Try your best to avoid stimulants at least six hours before bedtime to prevent your deep sleep from being impacted.
If you recognize negative symptoms such as anxiety, shakes, irritability, caffeine may not be the right option for you.
HEALTHY FOOD SOURCES WITH CAFFEINE
2. Branched Chain Amino Acids (BCAAs)
Amino acids are the building blocks of protein.
A “branched-chain” refers to the chemical structure. These amino acids include leucine, isoleucine, and valine.
BCAAs can help you improve your athletic performance, prevent fatigue, and reduce muscle mass breakdown. They can be helpful for both increasing muscle size as well as maintaining muscle mass.
In terms of preventing or decreasing soreness, the science is inconclusive. Previous research has shown that BCAAs can potentially reduce exercise-induced muscle soreness.
One study compared the effect of BCAAs plus carbohydrate, versus carbohydrate-only sports drinks after an intense workout. Similar levels of perceived soreness and associated markers were found for both groups.
HEALTHY FOOD SOURCES WITH BCAAs
3. Creatine Monohydrate
Creatine is a compound formed in protein metabolism.
It’s present in many of your tissues and is involved in muscle energy and contraction. It supplies nutrients to make ATP during intense workouts. ATP (adenosine triphosphate) carries energy within your cells.
In a review of over 22 studies, when subjects supplemented with creating while doing resistance training, they averaged 8% greater increase in muscle strength and size when compared to a placebo. When creatine supplementation was added to resistance training, there was a 14% greater average of weightlifting performance when compared to placebo.
According to research conducted by WebMD, creatine can help athletes achieve bursts of speed and energy during exercises such as powerlifting.
But it’s important to note that the scientific research on creatine has been mixed. Some people’s muscles respond well to it while others don’t.
If you are going to try creatine, Healthline recommends using the loading method. Consume 20 grams of creatine monohydrate per day for 5-7 days, followed by a standard dose of 5 grams per day. A lower dose of 5 grams per day for a few weeks can also increase creatine stores.
Since creatine has been suggested to have significant performance benefits, aim for 1-2 grams from natural food sources if you don’t take a supplement.
If you’re interested in learning more, read our in-depth guide on whether you can get stronger without creatine.
Healthy food sources with creatine:
Meal Timing: When Should Powerlifters Time Their Meals?
Now that you’re an expert in what to eat, let’s talk about when to eat.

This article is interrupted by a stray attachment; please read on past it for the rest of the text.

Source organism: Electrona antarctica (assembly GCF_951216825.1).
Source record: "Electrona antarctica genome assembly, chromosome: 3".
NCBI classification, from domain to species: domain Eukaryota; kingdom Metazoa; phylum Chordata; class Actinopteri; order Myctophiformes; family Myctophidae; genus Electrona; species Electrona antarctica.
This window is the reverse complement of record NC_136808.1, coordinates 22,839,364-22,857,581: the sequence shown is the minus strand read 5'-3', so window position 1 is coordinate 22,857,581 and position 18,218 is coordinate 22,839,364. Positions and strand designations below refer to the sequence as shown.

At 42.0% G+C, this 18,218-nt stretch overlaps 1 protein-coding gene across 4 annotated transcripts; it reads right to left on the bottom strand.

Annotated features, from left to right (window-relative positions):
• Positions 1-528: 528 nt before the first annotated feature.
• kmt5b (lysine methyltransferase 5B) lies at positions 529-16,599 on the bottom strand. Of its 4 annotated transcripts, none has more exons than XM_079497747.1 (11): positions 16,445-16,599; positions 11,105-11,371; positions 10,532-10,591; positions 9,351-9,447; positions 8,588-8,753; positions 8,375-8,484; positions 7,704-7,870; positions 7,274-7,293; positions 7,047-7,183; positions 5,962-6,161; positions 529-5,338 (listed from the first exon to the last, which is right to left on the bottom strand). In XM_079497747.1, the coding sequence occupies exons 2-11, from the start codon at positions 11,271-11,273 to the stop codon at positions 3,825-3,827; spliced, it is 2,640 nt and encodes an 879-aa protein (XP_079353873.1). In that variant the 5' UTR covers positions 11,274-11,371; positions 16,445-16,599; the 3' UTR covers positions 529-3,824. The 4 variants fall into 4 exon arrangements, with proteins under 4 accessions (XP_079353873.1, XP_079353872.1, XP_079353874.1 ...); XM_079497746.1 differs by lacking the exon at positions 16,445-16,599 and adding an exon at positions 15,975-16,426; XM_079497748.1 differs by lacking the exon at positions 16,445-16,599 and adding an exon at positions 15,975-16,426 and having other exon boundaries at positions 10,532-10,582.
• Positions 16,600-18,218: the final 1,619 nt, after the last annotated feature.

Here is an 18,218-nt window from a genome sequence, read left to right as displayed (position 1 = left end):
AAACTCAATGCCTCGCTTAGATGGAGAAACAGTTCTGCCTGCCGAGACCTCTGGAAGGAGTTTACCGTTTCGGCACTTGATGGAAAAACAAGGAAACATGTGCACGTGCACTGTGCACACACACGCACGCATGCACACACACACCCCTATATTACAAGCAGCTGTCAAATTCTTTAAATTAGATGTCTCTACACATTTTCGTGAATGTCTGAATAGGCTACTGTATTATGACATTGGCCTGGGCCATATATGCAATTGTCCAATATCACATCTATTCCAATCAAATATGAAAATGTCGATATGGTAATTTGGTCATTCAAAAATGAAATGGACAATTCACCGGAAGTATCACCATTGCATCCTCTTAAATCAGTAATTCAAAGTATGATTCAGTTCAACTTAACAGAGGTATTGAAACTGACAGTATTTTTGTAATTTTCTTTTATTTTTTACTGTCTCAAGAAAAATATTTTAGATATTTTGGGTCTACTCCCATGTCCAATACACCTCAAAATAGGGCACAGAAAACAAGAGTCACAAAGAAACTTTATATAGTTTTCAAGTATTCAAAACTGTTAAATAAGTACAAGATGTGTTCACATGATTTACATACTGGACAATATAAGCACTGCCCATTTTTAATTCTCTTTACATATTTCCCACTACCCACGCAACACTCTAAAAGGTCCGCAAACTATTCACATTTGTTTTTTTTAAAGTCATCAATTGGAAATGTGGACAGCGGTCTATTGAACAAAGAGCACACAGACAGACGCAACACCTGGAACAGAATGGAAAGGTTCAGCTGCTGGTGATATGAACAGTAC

Keep in mind that nutrient timing isn’t the only thing you should focus on with a powerlifting diet. It’s only one piece of the powerlifting pie.
A strong powerlifting routine should include the right fitness and training, consistent nutritional balance as you just learned, plus nutrient timing.
Keep in mind that these are general recommendations.
The size of these meals can vary greatly. They depend on your body size, sex, genetics, training, and time and intensity of your workout.
1. Pre-Workout: What To Eat Pre-Powerlifting Workout?
What you eat before exercise can strongly influence both your performance and recovery.
According to Precision Nutrition, in the three hours before a workout, it’s important to consume something that sustains energy, boosts performance, hydrates you, preserves muscle mass, and speeds up recovery time.
Eat a healthy and balanced meal containing protein and carbohydrates about one to two hours before your powerlifting workout and another meal about one to two hours after your workout.
Protein will spare your muscles from being broken down, improve recovery time, and boost strength. Carbohydrates will enhance training capabilities. They will also help preserve muscle and liver glycogen, improves protein synthesis, and prevent protein breakdown.
Fats appear to be neutral ground.
They neither improve or decrease sport performance. Keep in mind that they help slow down digestion. A good thing if you’re eating well before a killer workout and need sustained energy. A bad thing if you’re eating a lot of fat right before a workout. Nobody wants to run to the toilet between reps.
The ideal pre-workout snack should be adjusted to your personal needs and can depend on when you’re working out. You can have a pre-workout meal a few hours before exercise or a smaller snack just before exercise. Or say if you workout later in the day, you may want to do both!
WHEN SHOULD THE EXACT TIMING BE?
Two to three hours before a workout, have a balanced macronutrient meal and water.
If you have an hour or less before training, focus on an easily digestible meal. You may want to consider a homemade shake or smoothie.
2. During Training: What To Eat During Your Powerlifting Workout?
You only need to worry about fueling during training if you’re doing long and intense exercise sessions or if you have multiple training sessions per day. It can also be helpful if you’re trying to make significant changes to your body, such as with bodybuilding.
The goal of nutrition during powerlifting training is to stay hydrated, provide instant fuel, prevent protein breakdown, and increase your performance.